That fish certainly could have been 200 or 300 pounds or more. Big flatfish do seem to be surprisingly abundant in these waters.
Secrest's brief bout gave us our first real taste of how these large Atlantic halibut fight: hard. When it comes to speed and power after hookup, we all agreed that the Atlantic halibut seems a different animal than the Pacific version, proving much tougher. That may be in part because we hooked them in relatively shallow water - typically 25 to 45 feet. But even those we hooked in more than 70 feet fought similarly.
Along with that revelation, the advice Jonasson offered when reeling up a lure also didn't quite jibe with our halibut-fishing experience. "Watch out when you reel up your lures because halibut will follow them to the boat," he said. "Just drop back down quickly if they do."
The next day that happened to me when a halibut surprised me by swimming right to the boat like a northern pike, chasing a Savage gear Sandeel lure. Though it missed the lure and took off, it fell far short of the trophy mark. Not so for another halibut that showed itself to two hard-core halibut pros from Denmark (one of them, in fact, Sören Beck), fishing near us most of that second day in a smaller center-console.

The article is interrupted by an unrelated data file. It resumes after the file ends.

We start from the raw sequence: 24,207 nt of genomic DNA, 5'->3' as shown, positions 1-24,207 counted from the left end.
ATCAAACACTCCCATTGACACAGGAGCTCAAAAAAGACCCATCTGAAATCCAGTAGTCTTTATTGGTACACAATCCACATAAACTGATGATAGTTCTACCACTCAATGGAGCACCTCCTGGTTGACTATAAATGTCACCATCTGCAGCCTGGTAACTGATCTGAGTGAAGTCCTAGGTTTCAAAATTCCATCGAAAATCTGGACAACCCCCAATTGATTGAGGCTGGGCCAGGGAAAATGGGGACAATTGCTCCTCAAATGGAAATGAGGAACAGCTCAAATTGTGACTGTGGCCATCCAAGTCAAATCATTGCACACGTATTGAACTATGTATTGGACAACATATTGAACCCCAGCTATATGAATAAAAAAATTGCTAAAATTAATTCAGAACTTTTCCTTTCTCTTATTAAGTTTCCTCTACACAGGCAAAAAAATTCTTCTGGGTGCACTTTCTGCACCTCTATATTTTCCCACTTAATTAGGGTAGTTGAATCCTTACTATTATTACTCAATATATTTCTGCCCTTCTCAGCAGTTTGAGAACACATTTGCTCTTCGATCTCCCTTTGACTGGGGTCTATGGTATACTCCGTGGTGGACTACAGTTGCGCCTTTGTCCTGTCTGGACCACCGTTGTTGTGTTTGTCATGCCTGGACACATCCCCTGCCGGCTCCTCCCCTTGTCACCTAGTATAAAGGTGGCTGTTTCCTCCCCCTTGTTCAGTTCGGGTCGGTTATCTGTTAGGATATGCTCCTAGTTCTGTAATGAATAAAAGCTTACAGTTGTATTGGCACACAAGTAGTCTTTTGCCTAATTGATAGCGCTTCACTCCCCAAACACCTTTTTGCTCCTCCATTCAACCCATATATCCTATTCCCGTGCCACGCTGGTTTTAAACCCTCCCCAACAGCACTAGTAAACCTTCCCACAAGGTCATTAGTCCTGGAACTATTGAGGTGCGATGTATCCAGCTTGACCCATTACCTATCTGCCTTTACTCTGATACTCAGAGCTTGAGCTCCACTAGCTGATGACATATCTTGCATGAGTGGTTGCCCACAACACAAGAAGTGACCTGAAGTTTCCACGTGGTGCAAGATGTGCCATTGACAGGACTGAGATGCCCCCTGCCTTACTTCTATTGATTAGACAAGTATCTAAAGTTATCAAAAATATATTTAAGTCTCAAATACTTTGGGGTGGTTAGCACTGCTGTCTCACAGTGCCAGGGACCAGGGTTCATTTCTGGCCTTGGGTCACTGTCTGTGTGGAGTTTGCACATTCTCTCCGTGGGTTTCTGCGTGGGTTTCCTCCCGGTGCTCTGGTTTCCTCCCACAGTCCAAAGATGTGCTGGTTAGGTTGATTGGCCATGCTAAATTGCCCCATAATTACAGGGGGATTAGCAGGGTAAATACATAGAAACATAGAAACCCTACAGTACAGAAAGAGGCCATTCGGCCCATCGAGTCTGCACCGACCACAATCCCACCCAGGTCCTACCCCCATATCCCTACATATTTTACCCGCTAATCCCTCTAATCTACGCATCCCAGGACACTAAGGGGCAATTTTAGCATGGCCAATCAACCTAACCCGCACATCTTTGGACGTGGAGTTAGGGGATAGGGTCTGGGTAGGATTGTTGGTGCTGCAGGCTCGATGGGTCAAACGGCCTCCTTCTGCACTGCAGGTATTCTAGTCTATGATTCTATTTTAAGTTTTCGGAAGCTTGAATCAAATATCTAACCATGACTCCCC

"Peter [Lichtenberg] was reeling up," Beck says. "He felt a slight take and thought it was a cod. As Peter reeled in, the fish showed itself by the boat, and we could see how big it was." The halibut spooked boat-side and bolted away with such explosive power that its big tail sprayed water into the boat's cockpit. "Peter quickly let his jig down about halfway - it was nearly 45 feet deep. He jigged it twice and the halibut grabbed the lure!" and the fight was on. Ultimately, the pair managed to tape the fish and estimate it at about 160 pounds.